The world is abuzz with cloud mania but that doesn’t mean it’s the perfect fix for everything. Not even in disaster recovery (DR) – where the cloud is arguably most useful.
In fact, a misstep in cloud use can totally train wreck your DR efforts. So, when is it wise not to use the cloud in DR? We asked three top experts to give you their tips.
Andi Mann, vice president of product marketing at CA Technologies, an IT management software and solutions company that serves Fortune 500 companies: A few scenarios come to mind. For one, workloads that have large data volumes may be difficult to recover to a cloud, especially an external or public cloud. The need to transfer big data volumes can simply make external recovery impractical, if not impossible. Local or private cloud recovery will not always have the same issues, but even across a high-speed WAN, inter-data center recovery may still take too long to be useful.
Workloads that have strict compliance requirements may not be appropriate for cloud recovery either, depending on your cloud destination. If you are recovering a customer payment application to a public cloud, for example, you may not be able to maintain PCI-DSS compliance; if you are recovering a health care patient data application, you may not be able to maintain HIPAA compliance. This may force internal or private cloud recovery, but you may be able to work with an external provider to ensure compliance.
Workloads that depend on specific hardware – like industrial equipment, barcode scanners, or graphics chips (e.g. for design applications) – may also pose significant challenges. Mostly, such hardware requires a local hard connection or specific device support, and cloud systems depend substantially on hardware independence. These types of workload may therefore require a specific and dedicated selection of hardware for failover and recovery purposes, which makes cloud DR more difficult, though not necessarily impossible.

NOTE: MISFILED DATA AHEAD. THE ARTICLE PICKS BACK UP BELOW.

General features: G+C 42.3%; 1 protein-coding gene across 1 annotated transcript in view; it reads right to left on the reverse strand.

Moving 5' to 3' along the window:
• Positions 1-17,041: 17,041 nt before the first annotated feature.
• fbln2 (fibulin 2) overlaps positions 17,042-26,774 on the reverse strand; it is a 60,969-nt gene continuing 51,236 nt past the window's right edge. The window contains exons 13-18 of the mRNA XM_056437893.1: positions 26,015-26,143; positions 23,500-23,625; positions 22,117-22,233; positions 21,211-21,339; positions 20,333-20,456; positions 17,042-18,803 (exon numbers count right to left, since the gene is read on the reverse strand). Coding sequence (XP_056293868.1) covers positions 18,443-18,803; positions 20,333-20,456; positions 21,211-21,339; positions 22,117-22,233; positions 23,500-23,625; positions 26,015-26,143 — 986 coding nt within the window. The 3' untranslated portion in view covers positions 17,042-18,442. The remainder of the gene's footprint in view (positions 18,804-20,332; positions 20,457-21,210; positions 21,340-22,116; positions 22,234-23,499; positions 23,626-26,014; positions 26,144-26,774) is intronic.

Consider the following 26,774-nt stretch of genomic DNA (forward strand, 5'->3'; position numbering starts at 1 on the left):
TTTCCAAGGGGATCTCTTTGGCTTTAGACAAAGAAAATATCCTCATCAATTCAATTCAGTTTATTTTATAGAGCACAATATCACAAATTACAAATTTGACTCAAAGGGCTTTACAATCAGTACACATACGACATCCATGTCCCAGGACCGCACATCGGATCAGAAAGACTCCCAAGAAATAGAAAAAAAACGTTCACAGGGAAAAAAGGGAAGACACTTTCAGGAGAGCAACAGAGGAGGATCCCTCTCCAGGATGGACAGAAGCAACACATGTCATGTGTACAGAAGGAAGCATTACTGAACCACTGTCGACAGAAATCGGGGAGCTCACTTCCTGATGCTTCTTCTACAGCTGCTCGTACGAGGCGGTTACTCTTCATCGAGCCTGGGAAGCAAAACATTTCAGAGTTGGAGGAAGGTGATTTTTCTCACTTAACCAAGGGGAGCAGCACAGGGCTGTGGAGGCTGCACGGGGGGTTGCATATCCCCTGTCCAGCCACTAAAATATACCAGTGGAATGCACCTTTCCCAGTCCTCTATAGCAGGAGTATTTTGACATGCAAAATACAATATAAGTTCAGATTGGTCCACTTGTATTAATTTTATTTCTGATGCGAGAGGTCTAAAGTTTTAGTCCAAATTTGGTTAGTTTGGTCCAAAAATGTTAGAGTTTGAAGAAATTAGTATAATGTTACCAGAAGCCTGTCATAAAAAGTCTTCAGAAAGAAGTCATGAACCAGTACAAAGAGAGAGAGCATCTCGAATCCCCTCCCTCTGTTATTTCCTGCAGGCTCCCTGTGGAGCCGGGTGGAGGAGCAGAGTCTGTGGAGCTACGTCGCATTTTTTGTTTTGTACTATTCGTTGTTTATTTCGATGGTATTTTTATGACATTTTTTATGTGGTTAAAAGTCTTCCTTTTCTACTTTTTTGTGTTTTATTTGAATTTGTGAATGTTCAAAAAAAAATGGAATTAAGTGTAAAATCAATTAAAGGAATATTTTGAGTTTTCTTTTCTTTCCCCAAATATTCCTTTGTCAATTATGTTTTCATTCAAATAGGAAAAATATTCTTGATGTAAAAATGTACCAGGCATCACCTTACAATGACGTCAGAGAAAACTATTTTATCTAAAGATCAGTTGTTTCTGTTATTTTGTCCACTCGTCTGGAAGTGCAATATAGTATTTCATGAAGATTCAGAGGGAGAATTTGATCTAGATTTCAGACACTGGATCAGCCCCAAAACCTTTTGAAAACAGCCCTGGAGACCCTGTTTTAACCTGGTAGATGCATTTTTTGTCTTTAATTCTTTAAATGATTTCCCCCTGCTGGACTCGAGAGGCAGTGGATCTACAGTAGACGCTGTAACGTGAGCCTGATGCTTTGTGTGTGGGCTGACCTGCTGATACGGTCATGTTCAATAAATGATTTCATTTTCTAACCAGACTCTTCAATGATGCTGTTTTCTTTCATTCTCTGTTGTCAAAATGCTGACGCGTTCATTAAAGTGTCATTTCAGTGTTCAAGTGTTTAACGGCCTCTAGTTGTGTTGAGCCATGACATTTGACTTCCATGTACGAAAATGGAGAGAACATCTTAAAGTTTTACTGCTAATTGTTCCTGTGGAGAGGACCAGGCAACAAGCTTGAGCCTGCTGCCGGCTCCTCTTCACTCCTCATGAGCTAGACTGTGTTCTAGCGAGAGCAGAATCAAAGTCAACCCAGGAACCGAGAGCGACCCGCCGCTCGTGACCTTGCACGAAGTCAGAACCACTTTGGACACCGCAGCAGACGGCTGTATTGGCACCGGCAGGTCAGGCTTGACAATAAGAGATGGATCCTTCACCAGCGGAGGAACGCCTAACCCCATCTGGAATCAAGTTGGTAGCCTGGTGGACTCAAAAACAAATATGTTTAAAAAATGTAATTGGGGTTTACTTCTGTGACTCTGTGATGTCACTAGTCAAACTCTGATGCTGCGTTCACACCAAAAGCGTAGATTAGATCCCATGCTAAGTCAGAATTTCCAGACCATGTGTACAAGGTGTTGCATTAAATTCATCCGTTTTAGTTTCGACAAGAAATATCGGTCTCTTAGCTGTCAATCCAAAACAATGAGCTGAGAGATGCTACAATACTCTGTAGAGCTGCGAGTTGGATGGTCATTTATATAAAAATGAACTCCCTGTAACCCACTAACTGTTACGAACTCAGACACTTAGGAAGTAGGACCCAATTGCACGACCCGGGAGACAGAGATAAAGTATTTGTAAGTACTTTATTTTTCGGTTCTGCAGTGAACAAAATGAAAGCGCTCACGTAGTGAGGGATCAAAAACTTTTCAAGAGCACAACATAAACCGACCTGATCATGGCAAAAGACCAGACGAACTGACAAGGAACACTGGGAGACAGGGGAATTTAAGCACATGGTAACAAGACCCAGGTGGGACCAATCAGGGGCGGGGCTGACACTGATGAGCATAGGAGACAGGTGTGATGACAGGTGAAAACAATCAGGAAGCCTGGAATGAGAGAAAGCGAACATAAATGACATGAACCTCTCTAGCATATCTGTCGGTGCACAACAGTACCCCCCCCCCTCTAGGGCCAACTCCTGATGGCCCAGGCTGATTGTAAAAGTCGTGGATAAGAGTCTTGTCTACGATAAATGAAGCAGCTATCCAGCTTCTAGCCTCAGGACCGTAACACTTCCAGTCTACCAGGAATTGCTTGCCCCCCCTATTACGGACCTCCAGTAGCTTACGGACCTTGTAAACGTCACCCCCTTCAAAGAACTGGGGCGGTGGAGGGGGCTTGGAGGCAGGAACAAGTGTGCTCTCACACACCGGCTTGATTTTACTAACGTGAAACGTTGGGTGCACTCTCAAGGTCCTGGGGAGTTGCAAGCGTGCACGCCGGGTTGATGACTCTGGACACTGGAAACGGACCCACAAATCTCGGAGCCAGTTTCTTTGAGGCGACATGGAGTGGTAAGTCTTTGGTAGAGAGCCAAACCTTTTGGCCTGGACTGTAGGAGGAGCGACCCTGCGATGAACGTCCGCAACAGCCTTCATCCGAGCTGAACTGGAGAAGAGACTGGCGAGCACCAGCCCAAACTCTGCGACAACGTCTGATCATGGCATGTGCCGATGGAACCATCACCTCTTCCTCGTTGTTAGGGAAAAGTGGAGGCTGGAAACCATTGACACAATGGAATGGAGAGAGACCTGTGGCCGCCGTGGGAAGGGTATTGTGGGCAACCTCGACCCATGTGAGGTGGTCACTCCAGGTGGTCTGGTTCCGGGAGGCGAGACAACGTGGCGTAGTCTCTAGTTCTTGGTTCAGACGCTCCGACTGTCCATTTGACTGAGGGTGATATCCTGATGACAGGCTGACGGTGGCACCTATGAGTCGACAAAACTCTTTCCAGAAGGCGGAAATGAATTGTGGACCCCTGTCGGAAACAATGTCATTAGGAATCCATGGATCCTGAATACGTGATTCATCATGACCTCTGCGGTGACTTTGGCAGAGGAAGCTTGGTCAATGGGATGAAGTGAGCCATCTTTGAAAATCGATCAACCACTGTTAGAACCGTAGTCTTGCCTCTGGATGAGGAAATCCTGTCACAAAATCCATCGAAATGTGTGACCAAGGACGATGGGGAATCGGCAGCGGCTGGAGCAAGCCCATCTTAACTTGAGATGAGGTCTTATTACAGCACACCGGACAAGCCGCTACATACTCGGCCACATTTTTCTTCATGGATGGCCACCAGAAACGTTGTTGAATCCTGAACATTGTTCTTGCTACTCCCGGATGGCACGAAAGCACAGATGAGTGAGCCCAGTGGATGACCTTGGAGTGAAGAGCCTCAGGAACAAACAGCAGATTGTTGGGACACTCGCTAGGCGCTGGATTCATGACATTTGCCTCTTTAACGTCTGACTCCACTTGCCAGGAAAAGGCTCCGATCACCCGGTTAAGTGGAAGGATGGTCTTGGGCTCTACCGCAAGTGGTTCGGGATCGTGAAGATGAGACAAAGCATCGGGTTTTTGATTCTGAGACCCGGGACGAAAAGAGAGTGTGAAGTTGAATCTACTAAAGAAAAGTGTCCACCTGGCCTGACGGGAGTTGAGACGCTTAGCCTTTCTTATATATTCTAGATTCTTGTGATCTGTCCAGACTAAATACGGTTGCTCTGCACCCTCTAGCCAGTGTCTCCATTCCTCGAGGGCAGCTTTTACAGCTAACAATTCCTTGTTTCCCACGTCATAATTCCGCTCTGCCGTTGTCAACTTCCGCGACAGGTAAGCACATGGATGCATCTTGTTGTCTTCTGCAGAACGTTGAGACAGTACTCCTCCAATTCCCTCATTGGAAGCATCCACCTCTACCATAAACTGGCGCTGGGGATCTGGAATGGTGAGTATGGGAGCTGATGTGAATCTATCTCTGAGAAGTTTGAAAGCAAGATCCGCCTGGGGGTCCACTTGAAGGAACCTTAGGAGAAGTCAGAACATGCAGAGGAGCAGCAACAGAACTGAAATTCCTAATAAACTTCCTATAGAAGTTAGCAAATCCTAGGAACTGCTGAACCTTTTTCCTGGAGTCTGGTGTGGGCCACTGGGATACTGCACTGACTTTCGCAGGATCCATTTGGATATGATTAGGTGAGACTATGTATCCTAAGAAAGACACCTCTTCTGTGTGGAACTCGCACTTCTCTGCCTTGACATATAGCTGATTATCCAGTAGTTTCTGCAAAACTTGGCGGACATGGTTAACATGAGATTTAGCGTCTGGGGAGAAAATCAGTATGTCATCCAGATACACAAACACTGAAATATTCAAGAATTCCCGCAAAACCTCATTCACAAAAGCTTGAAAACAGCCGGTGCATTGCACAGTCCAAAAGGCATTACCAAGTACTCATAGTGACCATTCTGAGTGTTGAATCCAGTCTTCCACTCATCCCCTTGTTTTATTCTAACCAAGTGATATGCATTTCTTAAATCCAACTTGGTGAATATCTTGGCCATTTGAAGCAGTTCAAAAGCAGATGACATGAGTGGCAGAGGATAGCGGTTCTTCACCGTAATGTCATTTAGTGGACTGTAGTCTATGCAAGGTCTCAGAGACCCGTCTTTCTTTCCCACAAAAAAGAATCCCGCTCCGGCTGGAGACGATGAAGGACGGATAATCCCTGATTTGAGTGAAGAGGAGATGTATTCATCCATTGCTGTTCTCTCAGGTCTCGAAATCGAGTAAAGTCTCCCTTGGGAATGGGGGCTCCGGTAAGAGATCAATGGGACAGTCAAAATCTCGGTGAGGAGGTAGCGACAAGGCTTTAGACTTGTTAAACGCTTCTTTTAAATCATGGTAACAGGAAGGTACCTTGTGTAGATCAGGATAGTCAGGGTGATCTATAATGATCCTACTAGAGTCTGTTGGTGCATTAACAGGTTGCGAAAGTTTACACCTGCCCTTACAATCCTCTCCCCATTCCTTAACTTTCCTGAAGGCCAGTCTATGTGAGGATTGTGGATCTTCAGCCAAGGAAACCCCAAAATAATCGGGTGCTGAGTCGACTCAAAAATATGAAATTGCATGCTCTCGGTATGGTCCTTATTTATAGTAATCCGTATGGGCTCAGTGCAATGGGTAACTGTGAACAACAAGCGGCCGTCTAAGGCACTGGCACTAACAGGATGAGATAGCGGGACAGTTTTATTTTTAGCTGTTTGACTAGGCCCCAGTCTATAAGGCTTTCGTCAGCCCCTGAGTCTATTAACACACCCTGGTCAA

Lawrence Guillory, CEO of Racemi, a provider of rapid imaging and cloud migration solutions: Core business data, for now, is not something you want residing outside of your business. We believe you should first use the compute power for all of the different use cases where public clouds make sense, and until you have the processes and security well accepted and the risk well mitigated, you should not consider allowing core business data to leave your own IT services.
And even then, we believe it should likely remain on-premises where you can maintain 100% responsibility for the security of your core business data.
Michael Miora, president and founder of security and disaster recovery consultancy firm, ContingenZ Corporation, author and a professor at Norwich University’s Masters of Science in Information Assurance and Masters of Science in Business Continuity programs: If you are an organization with multiple and geographically dispersed locations, and have sufficient storage at each location so that you can replicate all the information in multiple places, then your best option may be to store data in multiple at your own locations. This way, you stay in complete control.
Related Information From Dell.com: Dell and Cloud Computing.